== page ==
Geneva, 15 April 2015. The Alpha Magnetic Spectrometer (AMS ) collaboration will present today the latest results in its quest to understand the origin of cosmic rays and dark matter. These intriguing results will be shared and discussed during the "AMS days" starting today at CERN2, with many of the world’s leading theoretical physicists and principal investigators of some of the major experiments exploring the field of cosmic-ray physics. The main objective of this scientific exchange is to understand the interrelation between AMS results and those of other major cosmic-ray experiments and current theories.
"I am very pleased that so many of the world’s leading scientists are interested in AMS results and are coming to CERN for this meeting," said AMS spokesperson Samuel Ting.
In particular, AMS is presenting unexpected new results on the antiproton/proton ratio in the cosmic rays, and on the proton and helium fluxes. Pre-existing models of ordinary cosmic rays cannot explain the AMS results. These new observations may provide important information on the understanding of cosmic-ray production and propagation. It is possible that the results may be explained by new astrophysical sources or new acceleration and propagation mechanisms, and the latest AMS results are also consistent with dark matter collisions.
"Unexplained results are stimulating for the physics community, whether you are a theorist or an experimentalist. This means that we may be at the door of a new discovery, or of a new mystery," said CERN Director General Rolf Heuer.
The latest AMS measurements of the positron fraction, the antiproton/proton ratio, the behaviour of the fluxes of electrons, positrons, protons, helium and other nuclei provide precise and unexpected information. The accuracy and characteristics of the data, simultaneously from many different types of cosmic rays, require a comprehensive model to ascertain if their origin is from dark matter, astrophysical sources, acceleration mechanisms or a combination.
To distinguish if the observed new phenomena are from dark matter, measurements are underway by the AMS collaboration. Discussions with principal investigators from IceCube, Pierre Auger Observatory, Fermi-LAT, H.E.S.S. and CTA, the Telescope Array, JEM-EUSO and ISS-CREAM, and with some of the world’s leading theoretical physicists, may also show new directions for future cosmic-ray research.
AMS is the only major particle physics experiment on the International Space Station (ISS). In its first four years in orbit, AMS has collected more than 60 billion cosmic-ray events (electrons, positrons, protons, antiprotons, and nuclei of helium, lithium, boron, carbon, oxygen, ...) up to multi-TeV energies. As an external payload on the ISS until at least 2024, AMS will continue to collect and analyse an increasing volume of statistics at the highest energies which, combined with in-depth knowledge of the detector and systematic errors, will produce valuable insight.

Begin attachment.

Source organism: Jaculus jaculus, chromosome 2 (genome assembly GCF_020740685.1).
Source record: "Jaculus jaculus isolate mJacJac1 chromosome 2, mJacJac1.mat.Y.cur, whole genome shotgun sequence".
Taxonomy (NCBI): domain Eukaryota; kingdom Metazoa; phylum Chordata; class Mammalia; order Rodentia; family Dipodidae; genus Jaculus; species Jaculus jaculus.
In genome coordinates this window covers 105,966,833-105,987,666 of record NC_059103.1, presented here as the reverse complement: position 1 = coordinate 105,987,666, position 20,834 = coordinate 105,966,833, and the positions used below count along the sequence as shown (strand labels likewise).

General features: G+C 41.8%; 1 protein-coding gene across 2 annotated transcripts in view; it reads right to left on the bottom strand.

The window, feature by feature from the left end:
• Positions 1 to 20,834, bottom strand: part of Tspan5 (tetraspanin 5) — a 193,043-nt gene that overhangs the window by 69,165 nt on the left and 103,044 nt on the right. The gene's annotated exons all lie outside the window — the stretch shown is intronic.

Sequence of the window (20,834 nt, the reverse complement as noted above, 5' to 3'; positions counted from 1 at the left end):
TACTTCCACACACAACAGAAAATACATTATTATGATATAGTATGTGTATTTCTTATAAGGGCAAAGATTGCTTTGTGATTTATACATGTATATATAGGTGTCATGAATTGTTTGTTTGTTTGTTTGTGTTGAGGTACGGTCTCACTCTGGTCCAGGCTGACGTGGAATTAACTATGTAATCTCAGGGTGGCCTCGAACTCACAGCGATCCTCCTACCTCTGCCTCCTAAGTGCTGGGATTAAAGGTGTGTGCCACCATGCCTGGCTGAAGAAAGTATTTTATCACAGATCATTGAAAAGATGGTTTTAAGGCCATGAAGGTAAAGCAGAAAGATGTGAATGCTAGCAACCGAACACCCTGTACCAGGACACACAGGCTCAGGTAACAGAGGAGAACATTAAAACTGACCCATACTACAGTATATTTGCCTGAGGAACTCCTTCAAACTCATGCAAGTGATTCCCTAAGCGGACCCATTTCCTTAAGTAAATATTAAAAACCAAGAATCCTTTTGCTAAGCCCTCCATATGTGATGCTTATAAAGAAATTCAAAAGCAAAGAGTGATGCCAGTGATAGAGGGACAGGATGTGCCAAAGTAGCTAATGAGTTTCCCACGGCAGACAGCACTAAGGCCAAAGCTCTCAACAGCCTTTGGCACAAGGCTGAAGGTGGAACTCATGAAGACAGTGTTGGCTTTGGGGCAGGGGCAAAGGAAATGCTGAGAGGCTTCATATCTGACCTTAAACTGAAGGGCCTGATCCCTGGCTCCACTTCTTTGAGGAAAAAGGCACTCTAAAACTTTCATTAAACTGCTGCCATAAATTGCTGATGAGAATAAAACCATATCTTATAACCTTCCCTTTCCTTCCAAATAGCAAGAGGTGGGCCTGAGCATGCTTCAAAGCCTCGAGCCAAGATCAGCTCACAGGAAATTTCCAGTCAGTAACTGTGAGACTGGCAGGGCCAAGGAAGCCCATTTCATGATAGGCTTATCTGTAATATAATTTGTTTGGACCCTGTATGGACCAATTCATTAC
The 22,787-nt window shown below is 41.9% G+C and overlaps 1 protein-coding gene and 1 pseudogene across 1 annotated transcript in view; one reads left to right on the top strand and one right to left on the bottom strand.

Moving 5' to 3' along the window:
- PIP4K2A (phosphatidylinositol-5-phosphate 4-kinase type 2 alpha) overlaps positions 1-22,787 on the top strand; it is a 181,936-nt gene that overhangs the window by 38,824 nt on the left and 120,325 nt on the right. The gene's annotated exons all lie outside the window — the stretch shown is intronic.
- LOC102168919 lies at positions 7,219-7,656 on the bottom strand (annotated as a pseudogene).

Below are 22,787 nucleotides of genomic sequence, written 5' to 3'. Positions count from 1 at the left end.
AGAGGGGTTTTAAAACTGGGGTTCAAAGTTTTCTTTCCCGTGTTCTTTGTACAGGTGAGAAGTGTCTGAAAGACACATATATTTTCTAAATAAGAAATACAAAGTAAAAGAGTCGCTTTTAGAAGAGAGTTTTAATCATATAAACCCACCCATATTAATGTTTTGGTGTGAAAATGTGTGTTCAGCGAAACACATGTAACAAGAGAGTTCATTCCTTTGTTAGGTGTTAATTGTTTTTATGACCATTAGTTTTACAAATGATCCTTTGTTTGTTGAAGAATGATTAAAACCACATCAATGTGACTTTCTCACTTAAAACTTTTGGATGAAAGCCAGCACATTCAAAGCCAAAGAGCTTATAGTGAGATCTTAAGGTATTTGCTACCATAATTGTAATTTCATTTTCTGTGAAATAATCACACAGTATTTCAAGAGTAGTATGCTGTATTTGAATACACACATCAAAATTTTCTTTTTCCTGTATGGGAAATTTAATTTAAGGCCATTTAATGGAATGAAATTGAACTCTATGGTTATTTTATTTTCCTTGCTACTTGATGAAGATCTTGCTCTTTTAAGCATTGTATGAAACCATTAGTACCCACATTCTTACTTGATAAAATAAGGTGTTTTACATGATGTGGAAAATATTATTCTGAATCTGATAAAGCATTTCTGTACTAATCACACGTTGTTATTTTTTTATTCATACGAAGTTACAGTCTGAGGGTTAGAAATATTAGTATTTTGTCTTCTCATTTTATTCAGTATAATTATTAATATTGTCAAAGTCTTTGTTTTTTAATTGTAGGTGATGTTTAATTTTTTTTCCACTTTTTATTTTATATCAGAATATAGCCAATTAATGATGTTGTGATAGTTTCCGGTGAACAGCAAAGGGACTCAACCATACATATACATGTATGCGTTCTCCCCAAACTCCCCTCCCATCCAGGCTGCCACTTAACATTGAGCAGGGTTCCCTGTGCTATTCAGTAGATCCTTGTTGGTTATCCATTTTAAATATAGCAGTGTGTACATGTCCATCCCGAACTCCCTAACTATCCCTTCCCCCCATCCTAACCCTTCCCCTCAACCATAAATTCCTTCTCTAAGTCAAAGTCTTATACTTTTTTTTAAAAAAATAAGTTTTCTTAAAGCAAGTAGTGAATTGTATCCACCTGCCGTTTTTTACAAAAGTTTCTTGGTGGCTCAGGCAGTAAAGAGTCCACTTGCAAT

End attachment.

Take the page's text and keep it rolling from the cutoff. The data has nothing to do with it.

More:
The conference can be followed on live webcast.
1. AMS was assembled and tested at CERN. Detector components were constructed at universities and research institutes in 15 countries around the world (Finland, France, Germany, Netherlands, Italy, Portugal, Spain, Switzerland, Turkey, China, Korea, Taiwan, Russia, Mexico and the United States). The Principal Investigator of AMS is Prof. S.Ting of MIT and CERN. AMS is a U.S. Department of Energy sponsored particle physics experiment on the ISS under a DOE-NASA Implementing Arrangement. The Collaboration works closely with the NASA AMS Project Management team from Johnson Space Center as it has throughout the entire process. AMS was launched by NASA to the ISS as the primary payload onboard the final mission of space shuttle Endeavour (STS-134) on May 16, 2011. Once installed on the ISS, AMS was powered up and immediately began collecting data from primary sources in space and these were transmitted to the AMS Payload Operations Control Center, located at CERN.
2. CERN, the European Organization for Nuclear Research, is the world’s leading laboratory for particle physics. It has its headquarters in Geneva. At present, its Member States are Austria, Belgium, Bulgaria, the Czech Republic, Denmark, Finland, France, Germany, Greece, Hungary, Israel, Italy, the Netherlands, Norway, Poland, Portugal, Slovakia, Spain, Sweden, Switzerland and the United Kingdom. Romania is a Candidate for Accession. Serbia is an Associate Member in the pre-stage to Membership. India, Japan, the Russian Federation, the United States of America, Turkey, the European Union, JINR and UNESCO have Observer Status.